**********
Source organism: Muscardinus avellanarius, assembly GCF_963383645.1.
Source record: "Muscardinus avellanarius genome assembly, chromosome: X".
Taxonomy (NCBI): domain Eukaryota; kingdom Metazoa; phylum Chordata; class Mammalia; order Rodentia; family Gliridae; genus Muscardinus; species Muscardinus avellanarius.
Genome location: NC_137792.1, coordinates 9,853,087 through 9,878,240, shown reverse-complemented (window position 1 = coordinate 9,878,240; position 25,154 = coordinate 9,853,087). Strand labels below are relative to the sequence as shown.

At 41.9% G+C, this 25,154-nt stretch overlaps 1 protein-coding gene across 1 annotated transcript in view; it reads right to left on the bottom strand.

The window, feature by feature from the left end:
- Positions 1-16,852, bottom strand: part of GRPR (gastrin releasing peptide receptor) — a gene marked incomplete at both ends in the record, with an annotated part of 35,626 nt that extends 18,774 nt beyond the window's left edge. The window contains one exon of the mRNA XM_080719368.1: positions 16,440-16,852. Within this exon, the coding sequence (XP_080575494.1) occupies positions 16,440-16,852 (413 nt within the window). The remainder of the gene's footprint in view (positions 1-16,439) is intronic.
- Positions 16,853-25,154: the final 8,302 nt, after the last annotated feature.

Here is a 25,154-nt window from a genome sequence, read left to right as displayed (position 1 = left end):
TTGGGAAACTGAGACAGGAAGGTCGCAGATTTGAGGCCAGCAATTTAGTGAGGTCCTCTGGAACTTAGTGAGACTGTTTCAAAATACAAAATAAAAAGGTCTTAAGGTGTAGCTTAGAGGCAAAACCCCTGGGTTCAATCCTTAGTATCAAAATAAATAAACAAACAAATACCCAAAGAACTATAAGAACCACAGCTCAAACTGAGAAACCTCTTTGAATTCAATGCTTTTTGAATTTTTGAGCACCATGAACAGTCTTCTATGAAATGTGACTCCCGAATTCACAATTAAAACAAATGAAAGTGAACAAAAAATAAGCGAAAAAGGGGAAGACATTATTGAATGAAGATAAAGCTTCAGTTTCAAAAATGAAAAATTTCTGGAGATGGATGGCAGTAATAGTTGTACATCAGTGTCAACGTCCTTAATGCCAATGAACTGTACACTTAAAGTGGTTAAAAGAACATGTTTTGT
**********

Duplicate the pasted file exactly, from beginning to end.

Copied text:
Source organism: Muscardinus avellanarius, assembly GCF_963383645.1.
Source record: "Muscardinus avellanarius genome assembly, chromosome: X".
Taxonomy (NCBI): domain Eukaryota; kingdom Metazoa; phylum Chordata; class Mammalia; order Rodentia; family Gliridae; genus Muscardinus; species Muscardinus avellanarius.
Genome location: NC_137792.1, coordinates 9,853,087 through 9,878,240, shown reverse-complemented (window position 1 = coordinate 9,878,240; position 25,154 = coordinate 9,853,087). Strand labels below are relative to the sequence as shown.

At 41.9% G+C, this 25,154-nt stretch overlaps 1 protein-coding gene across 1 annotated transcript in view; it reads right to left on the bottom strand.

The window, feature by feature from the left end:
- Positions 1-16,852, bottom strand: part of GRPR (gastrin releasing peptide receptor) — a gene marked incomplete at both ends in the record, with an annotated part of 35,626 nt that extends 18,774 nt beyond the window's left edge. The window contains one exon of the mRNA XM_080719368.1: positions 16,440-16,852. Within this exon, the coding sequence (XP_080575494.1) occupies positions 16,440-16,852 (413 nt within the window). The remainder of the gene's footprint in view (positions 1-16,439) is intronic.
- Positions 16,853-25,154: the final 8,302 nt, after the last annotated feature.

Here is a 25,154-nt window from a genome sequence, read left to right as displayed (position 1 = left end):
TTGGGAAACTGAGACAGGAAGGTCGCAGATTTGAGGCCAGCAATTTAGTGAGGTCCTCTGGAACTTAGTGAGACTGTTTCAAAATACAAAATAAAAAGGTCTTAAGGTGTAGCTTAGAGGCAAAACCCCTGGGTTCAATCCTTAGTATCAAAATAAATAAACAAACAAATACCCAAAGAACTATAAGAACCACAGCTCAAACTGAGAAACCTCTTTGAATTCAATGCTTTTTGAATTTTTGAGCACCATGAACAGTCTTCTATGAAATGTGACTCCCGAATTCACAATTAAAACAAATGAAAGTGAACAAAAAATAAGCGAAAAAGGGGAAGACATTATTGAATGAAGATAAAGCTTCAGTTTCAAAAATGAAAAATTTCTGGAGATGGATGGCAGTAATAGTTGTACATCAGTGTCAACGTCCTTAATGCCAATGAACTGTACACTTAAAGTGGTTAAAAGAACATGTTTTGT